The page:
Interview with Professor Sami Zubaida

25th January 2008
Lecturer: Prof Sami Zubaida
Topic: 'Everyday modernity in the Arab world'


Modernity in many parts of the Arab world and Turkey dates back to the nineteenth century. It is not merely cultural, but also buttressed by far reaching socio-economic transformations of capitalism and the world market. It involved urbanisation and individualisation of labour and of lifestyle for many sectors. Another process is secularisation (not secularism necessarily), in the sense of separation of many spheres of life from the religious and into the spheres of state and other institutions (law, education, public spaces) and the rise of new spheres, notably the modern media and entertainment, especially cinema then TV, largely unrelated to religion.

The wave of religiosity which emerged since the 1970s/80s is, in many respects, an attempt to control and re-direct these processes if not to reverse them. 'Fundamentalism' only makes sense against a background of secularisation: the fundamentalist says that the sacred sources mean exactly what they say, and are not open to the liberal readings of those trying to reconcile religion to modernity. 'Everyday modernity' consists of strategies to either circumvent these attempts at reassertion of religious authority (clearly so in Iran), or devices to engage in the styles and desires of modernity, but within novel religious forms.
Some of the more visible elements of ‘everyday modernity’ in the Arab world include:

Piety, observance and the moralisation of public space: There are, of course, different degrees of religious Puritanism. There is the Salafi/Wahhabi endeavour to banish any mixing of the sexes, music, entertainments, drink and disapproved cultural products, i.e. censorship. The bans also extend to ‘religious recreation’ in festivities (mawlids) and Sufi rituals. These stipulations are often at odds with the exigencies of quotidian life and general human inclinations and desires. Implicit disregard for these demands have been the norm in the past; but more recently the pressures of piety have created tensions and spaces of contention as to what is religiously allowable. Islamic versions of common styles and diversions now proliferate, sometimes sanctioned by religious authorities: segregated beaches, Muslim fashions, music, media, sports, mixed public spaces (shopping malls, cafes). Avenues and forms of sexual expression for the young proliferate and become objects of contention. Religious recreations continue to enjoy wide popular participation in Egypt and elsewhere.

Identity politics: Identity politics includes the assertion of difference from ‘the West’, and the defences against cultural invasions and ‘pollution’ by Western styles. The insistent emphasis on this theme is accompanied by its flagrant but largely unacknowledged subversion in everyday activity and styles, from dress, to food to music and entertainment, to media consumptions, to public spaces and general consumption patterns. While McDonald’s is boycotted because it is American, native fast food chains emerge which are direct imitations; the boycott of Coca Cola spawns Mecca Cola. Particularly interesting in tourist countries like Egypt is the internalisation of the ‘tourist gaze’ by natives, in ways which shape their leisure styles and fashions, such as the establishment of baladi (native) cafes in tourist hotels, with ‘street’ food and popular entertainment, including the celebrations of Ramadan nights. It is the staging of folkloric culture, not just for the foreign tourist, but for the native prosperous classes.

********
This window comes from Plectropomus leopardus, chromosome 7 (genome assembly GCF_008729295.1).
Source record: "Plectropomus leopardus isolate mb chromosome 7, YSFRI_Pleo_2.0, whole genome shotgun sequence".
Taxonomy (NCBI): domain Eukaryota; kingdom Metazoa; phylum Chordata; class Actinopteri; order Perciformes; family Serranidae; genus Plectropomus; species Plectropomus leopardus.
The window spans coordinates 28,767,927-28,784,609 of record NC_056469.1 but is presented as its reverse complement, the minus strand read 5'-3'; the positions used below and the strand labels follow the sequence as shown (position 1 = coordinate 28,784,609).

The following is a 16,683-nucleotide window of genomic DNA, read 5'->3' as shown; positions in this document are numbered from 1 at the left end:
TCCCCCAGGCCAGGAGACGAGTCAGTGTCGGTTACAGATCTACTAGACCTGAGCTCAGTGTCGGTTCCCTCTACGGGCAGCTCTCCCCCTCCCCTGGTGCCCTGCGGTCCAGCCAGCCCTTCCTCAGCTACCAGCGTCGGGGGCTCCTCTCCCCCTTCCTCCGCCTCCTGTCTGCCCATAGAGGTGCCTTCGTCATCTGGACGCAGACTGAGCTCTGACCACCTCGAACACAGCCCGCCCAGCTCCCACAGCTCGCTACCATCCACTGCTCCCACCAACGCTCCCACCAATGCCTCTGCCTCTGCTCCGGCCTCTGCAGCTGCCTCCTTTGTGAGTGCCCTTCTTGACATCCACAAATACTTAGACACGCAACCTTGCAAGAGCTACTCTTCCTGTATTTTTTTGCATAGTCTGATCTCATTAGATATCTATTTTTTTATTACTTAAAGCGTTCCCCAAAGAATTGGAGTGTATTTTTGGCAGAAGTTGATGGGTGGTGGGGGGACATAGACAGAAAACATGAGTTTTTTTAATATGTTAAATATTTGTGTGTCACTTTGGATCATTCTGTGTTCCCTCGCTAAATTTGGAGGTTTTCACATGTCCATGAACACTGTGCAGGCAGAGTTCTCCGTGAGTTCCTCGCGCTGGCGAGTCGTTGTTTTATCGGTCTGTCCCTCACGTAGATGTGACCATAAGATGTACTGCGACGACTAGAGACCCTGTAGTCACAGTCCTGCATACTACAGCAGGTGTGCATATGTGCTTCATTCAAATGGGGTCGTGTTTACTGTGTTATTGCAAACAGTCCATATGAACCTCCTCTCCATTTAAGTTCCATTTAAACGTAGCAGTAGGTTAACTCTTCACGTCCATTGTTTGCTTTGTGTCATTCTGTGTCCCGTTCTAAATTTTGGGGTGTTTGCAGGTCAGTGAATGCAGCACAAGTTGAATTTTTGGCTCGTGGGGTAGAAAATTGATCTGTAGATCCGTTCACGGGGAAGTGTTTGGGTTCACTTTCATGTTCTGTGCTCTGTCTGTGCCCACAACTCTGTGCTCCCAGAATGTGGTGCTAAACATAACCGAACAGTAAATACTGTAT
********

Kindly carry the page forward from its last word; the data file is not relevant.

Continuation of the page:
Diversity: Diversity is notably of media and Internet production and consumption, of ideas and styles, religious and profane. In particular the emergence of the Muslim ‘televangelist’ exemplified by the Egyptian Amr Khalid: smart, ‘modern’ but highly conservative moral preaching (non-political) directed at an adoring upper class public, especially of women and the young, side by side with highly Westernised material culture and lifestyle.
The upshot is that capitalist/globalised modernity involves an economy of desire which cannot be contained within the frames of revived religion or the politics of authenticity. Hence the new manifestations of everyday modernity.

Q1. This idea of ‘everyday modernity’ is attracting global interest of late. Could you share your understanding of it, specifically in the Middle East context?
Q2. Your work in this field is wonderfully diverse. It includes Law and Power in the Islamic World (2003), which looked at the shari’a in particular, and also a book on food cultures of the Middle East, A Taste of Thyme (2000). Are these simply different faces of the everyday modern?
Q3. Secularisation is a vital part of modernity at large. How do you distinguish between secularisation, on the one hand, and secularism as a doctrine that seems at odds with public religion?
Q4. In a real sense, everyday modernity seems to be about the democratisation of culture – the ability of ordinary citizens to partake. This assures us of diversity of culture and taste, but not necessarily pluralism – as an ethos of tolerant engagement. What are your thoughts on this?
Q5. With the rise of the new media – notably the Internet - the Arab/Muslim diaspora in the West has a major impact on the ‘traditional’ Muslim world. Is the result a more uniform Modernity – or multiple local modernities?